Narrative: Facebook’s Power

Updated: July 1, 2017

This narrative was the subject of the Weekly Narrative Video for the week of June 26-30, 2017. You can see the video on YouTube here, and it’s also embedded at the bottom of this page. 

Facebook is one of the companies with the broadest reach in the world – the week this essay was updated in late June 2017, it announced 2 billion people (or 27% of the world’s population) use it at least monthly, and well over a billion use it every single day. Only Microsoft, with Windows, and Google with Android and several of its websites, can claim similar scale. The big difference between Windows and Android on the one hand and Facebook on the other, though, is that the former merely offer a framework for a variety of individual experiences presented through apps and websites, while Facebook is an experience in its own right.

Facebook controls the time spent in its apps to a far greater extent than Microsoft or Google do within their respective operating systems. It controls the content people see, writing algorithms which prioritize which of the trillions of pieces of content available should be presented to users, and in what order. It is the funnel through which many users now get much of their news content, showing those users more of the things they click on, comment on, and share, and showing them less of the things they don’t respond to. And increasingly it is a home for that content itself, through its own live and recorded video services and other formats like Instant Articles.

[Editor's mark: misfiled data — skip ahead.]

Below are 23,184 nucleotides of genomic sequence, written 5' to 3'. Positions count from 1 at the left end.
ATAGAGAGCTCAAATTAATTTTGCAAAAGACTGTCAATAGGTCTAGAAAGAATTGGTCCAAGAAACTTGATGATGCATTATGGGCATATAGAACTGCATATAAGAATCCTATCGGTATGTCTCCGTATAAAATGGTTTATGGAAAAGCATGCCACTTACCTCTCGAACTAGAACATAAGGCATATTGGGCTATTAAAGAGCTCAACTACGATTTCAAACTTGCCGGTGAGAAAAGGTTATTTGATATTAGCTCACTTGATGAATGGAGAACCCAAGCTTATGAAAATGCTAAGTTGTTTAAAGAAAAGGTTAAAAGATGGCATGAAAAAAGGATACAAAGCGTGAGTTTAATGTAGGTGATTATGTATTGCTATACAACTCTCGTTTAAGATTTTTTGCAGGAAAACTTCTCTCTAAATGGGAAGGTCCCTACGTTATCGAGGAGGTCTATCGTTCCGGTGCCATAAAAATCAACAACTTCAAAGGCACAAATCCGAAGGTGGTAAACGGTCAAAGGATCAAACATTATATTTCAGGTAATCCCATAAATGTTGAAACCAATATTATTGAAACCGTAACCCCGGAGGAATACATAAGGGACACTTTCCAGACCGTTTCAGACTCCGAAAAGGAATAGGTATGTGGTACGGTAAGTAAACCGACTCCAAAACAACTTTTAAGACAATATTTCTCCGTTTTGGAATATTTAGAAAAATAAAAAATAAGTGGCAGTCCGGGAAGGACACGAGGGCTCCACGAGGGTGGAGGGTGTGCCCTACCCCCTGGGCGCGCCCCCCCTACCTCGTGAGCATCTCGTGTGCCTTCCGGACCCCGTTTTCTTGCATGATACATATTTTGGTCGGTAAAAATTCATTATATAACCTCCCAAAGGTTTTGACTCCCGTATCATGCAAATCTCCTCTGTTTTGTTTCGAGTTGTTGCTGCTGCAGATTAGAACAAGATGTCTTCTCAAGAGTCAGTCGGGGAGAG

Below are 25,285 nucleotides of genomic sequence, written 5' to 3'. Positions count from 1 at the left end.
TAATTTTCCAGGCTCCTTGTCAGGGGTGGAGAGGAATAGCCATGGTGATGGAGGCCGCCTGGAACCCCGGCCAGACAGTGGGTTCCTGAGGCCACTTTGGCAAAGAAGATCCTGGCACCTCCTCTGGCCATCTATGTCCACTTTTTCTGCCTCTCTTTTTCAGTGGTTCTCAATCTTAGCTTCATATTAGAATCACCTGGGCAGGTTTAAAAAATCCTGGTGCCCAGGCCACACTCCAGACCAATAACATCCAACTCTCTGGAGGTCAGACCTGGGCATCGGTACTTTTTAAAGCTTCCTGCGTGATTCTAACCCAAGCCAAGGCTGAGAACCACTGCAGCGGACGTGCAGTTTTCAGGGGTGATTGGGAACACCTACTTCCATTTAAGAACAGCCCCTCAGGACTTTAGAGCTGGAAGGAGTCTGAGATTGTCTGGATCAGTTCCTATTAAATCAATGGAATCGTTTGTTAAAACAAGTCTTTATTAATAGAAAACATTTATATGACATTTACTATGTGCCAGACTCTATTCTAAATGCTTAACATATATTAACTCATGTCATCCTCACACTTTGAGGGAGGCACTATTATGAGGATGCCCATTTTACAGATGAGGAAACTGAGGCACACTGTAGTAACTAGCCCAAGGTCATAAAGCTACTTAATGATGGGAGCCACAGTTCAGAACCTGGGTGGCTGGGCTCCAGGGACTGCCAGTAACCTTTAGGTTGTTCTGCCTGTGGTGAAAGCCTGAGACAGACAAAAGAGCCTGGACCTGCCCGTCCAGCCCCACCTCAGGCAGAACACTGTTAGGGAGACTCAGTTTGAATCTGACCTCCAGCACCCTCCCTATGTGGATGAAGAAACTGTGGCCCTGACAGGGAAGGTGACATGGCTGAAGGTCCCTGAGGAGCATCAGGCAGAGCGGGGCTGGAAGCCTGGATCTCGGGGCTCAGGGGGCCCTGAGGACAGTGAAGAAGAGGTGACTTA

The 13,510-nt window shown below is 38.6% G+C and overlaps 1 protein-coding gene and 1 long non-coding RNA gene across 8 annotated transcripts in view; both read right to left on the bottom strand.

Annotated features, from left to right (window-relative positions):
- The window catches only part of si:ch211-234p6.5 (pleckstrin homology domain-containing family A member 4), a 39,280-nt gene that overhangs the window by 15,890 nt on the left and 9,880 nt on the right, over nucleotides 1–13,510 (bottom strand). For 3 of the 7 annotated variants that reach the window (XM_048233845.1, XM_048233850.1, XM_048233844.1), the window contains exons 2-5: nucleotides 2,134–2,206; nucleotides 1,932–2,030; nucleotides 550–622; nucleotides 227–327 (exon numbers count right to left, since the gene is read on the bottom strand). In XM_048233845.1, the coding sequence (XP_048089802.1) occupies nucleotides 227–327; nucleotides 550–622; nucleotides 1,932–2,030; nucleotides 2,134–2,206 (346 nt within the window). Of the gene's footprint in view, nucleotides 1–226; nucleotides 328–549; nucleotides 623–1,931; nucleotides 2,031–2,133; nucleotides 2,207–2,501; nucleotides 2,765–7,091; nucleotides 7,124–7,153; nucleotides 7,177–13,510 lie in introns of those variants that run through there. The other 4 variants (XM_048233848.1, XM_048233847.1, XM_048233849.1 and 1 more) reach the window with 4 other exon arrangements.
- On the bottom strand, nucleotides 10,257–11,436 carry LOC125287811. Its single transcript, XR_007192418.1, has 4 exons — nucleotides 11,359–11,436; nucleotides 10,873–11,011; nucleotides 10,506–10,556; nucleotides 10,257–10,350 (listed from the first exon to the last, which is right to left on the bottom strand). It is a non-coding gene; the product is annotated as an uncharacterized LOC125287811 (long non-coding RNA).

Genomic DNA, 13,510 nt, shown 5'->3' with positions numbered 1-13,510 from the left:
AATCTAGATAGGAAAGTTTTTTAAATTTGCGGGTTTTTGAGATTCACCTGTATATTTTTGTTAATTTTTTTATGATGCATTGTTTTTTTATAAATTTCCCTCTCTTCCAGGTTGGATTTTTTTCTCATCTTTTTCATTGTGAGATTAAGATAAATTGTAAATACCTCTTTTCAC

All of this gives Facebook enormous power to shape our world and our views of it. None of this is intended to narrow our view of the world, to shape our opinions, or to reinforce prejudices or stereotypes, but by seeking the objective of maximum engagement and time spent, Facebook tends to do all of those things anyway. However, it has shied away from accepting its role as a shaper of our world or even as a media company at all until very recently. Now, it finally seems to be taking its role as a filter more seriously, and is working with news organizations more proactively both to help them find sustainable business models (in response to lower monetization on its platform) and to combat fake news.

However, these efforts place Facebook into a new role – one where it must make decisions about what’s true and false, what’s good for journalism and bad for it – and that will bring it into conflict with some powerful forces. The Donald Trump presidency has already been characterized by distortions of the truth and outright lies, and his election was partly enabled by an alternative view of reality created and fomented by a variety of online publications with various agendas, some of them like Facebook’s own only incidentally fostering some of these outcomes. Setting itself up as an arbiter of fake news will put Facebook in opposition to some of these groups and their acolytes, and that may well make Facebook’s role in all this increasingly complex.

The fact remains that Facebook has a very powerful position in our popular culture, helping to shape opinions and enabling our inherent confirmation bias.  Better that it stop denying this role and begin thinking about concrete ways to help mitigate both the real and perceived effects that has on our society.